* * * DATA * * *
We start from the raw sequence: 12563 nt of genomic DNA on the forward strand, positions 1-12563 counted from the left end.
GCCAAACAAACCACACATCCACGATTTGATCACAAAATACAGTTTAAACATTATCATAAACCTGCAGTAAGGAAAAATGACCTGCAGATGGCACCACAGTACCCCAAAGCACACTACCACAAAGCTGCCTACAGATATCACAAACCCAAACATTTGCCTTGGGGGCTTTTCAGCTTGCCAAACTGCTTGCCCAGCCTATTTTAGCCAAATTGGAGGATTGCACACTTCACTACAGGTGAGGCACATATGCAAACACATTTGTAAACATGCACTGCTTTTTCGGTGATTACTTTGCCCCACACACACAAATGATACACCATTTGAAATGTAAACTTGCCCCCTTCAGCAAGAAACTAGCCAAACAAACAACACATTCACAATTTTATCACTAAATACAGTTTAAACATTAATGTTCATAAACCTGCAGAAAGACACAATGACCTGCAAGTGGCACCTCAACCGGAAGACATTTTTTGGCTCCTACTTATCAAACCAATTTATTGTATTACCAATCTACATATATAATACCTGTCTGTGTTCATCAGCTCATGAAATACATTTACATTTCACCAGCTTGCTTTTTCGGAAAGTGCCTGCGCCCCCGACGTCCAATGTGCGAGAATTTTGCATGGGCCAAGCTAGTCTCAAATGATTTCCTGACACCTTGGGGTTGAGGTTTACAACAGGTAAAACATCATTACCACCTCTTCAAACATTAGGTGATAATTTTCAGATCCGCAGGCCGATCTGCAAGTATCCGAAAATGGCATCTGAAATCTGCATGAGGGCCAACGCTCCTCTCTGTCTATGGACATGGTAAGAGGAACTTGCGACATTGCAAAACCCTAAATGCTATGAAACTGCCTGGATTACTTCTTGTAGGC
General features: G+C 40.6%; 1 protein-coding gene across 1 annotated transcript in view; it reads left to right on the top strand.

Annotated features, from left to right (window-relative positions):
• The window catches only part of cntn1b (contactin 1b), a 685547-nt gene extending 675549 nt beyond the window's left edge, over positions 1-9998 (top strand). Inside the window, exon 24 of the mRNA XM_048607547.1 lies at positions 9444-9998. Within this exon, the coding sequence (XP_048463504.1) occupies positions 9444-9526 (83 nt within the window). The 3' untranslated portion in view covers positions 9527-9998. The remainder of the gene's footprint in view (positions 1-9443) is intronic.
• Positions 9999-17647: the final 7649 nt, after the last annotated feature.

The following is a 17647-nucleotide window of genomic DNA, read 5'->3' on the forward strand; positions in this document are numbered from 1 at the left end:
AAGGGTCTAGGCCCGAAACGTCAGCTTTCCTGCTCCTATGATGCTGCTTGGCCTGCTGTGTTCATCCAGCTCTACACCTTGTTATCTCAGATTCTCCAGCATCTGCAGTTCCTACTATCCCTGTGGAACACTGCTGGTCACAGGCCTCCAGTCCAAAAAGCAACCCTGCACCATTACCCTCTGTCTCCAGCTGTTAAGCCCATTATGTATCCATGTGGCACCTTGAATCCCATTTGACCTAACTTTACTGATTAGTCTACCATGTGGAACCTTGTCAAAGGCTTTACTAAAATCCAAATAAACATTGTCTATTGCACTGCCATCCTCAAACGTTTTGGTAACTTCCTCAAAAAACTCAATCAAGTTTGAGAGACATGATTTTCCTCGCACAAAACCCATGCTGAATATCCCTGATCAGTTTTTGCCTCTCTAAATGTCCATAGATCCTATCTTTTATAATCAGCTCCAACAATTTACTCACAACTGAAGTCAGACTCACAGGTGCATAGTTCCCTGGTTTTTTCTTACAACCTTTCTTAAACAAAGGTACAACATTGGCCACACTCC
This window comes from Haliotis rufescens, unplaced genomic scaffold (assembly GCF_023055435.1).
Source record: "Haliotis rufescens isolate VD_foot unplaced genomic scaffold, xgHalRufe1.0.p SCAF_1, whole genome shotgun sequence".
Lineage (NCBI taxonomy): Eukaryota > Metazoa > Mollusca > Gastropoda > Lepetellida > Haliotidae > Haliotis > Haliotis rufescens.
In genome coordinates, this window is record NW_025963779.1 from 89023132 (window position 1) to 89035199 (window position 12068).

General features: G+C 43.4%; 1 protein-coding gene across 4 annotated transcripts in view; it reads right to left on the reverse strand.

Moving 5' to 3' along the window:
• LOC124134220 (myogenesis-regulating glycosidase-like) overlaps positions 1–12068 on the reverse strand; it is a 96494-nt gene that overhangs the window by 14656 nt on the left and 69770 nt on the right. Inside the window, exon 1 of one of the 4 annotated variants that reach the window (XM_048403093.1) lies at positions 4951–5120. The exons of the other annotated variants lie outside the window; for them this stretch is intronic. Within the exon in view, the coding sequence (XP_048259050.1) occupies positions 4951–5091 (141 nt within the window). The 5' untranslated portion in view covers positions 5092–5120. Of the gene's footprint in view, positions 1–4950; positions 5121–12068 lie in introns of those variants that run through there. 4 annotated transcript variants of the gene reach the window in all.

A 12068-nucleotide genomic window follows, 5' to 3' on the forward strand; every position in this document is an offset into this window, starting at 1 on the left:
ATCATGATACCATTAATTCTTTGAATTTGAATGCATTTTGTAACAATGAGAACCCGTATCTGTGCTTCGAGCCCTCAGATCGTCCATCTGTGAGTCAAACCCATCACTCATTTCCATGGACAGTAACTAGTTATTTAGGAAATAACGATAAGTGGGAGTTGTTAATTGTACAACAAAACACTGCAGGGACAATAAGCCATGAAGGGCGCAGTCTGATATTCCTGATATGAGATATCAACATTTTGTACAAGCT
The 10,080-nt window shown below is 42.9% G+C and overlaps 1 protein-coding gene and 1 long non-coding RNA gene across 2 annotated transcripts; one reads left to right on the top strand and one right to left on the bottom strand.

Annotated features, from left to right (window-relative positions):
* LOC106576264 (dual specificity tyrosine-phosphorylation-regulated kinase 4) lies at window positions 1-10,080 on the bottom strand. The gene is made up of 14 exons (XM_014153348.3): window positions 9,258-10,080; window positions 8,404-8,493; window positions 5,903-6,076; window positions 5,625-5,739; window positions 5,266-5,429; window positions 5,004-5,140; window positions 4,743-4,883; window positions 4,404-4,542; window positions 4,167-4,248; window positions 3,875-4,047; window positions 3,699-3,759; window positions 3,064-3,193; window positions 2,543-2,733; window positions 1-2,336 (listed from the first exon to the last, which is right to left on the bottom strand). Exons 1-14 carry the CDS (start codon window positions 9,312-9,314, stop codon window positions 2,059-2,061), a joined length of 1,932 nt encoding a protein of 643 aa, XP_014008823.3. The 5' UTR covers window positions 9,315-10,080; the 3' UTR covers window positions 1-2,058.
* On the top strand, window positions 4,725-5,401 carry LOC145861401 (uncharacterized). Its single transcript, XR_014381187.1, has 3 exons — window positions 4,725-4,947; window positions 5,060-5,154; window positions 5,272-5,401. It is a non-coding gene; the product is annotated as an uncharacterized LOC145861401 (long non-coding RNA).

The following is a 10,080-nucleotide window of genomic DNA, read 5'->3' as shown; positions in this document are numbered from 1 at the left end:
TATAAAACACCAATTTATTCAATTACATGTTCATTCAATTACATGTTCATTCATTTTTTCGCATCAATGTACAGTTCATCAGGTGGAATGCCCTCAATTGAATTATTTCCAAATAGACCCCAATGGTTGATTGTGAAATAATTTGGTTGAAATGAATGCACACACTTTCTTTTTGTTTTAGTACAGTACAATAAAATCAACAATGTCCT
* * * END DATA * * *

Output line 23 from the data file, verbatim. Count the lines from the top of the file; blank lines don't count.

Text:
TATAAAACACCAATTTATTCAATTACATGTTCATTCAATTACATGTTCATTCATTTTTTCGCATCAATGTACAGTTCATCAGGTGGAATGCCCTCAATTGAATTATTTCCAAATAGACCCCAATGGTTGATTGTGAAATAATTTGGTTGAAATGAATGCACACACTTTCTTTTTGTTTTAGTACAGTACAATAAAATCAACAATGTCCT